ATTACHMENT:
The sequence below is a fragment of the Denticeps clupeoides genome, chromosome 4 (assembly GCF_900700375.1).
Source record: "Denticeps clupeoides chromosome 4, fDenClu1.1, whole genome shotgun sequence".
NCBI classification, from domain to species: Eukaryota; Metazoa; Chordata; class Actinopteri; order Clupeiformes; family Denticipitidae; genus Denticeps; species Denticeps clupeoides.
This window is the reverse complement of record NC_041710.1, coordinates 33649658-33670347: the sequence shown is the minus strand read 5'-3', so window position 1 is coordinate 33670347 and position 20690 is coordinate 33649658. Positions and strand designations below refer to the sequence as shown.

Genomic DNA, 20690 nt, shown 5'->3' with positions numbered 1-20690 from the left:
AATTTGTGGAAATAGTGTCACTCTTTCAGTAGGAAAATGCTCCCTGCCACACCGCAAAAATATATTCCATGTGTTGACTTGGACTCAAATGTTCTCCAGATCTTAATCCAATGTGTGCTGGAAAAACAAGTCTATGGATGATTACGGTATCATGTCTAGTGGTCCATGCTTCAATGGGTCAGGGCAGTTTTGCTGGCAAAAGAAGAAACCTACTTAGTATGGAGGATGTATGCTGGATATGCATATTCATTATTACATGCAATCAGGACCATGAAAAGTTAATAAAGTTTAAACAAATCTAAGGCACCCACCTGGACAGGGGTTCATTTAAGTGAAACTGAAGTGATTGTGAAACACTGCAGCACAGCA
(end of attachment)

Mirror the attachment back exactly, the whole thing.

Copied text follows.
The sequence below is a fragment of the Denticeps clupeoides genome, chromosome 4 (assembly GCF_900700375.1).
Source record: "Denticeps clupeoides chromosome 4, fDenClu1.1, whole genome shotgun sequence".
NCBI classification, from domain to species: Eukaryota; Metazoa; Chordata; class Actinopteri; order Clupeiformes; family Denticipitidae; genus Denticeps; species Denticeps clupeoides.
This window is the reverse complement of record NC_041710.1, coordinates 33649658-33670347: the sequence shown is the minus strand read 5'-3', so window position 1 is coordinate 33670347 and position 20690 is coordinate 33649658. Positions and strand designations below refer to the sequence as shown.

Genomic DNA, 20690 nt, shown 5'->3' with positions numbered 1-20690 from the left:
AATTTGTGGAAATAGTGTCACTCTTTCAGTAGGAAAATGCTCCCTGCCACACCGCAAAAATATATTCCATGTGTTGACTTGGACTCAAATGTTCTCCAGATCTTAATCCAATGTGTGCTGGAAAAACAAGTCTATGGATGATTACGGTATCATGTCTAGTGGTCCATGCTTCAATGGGTCAGGGCAGTTTTGCTGGCAAAAGAAGAAACCTACTTAGTATGGAGGATGTATGCTGGATATGCATATTCATTATTACATGCAATCAGGACCATGAAAAGTTAATAAAGTTTAAACAAATCTAAGGCACCCACCTGGACAGGGGTTCATTTAAGTGAAACTGAAGTGATTGTGAAACACTGCAGCACAGCA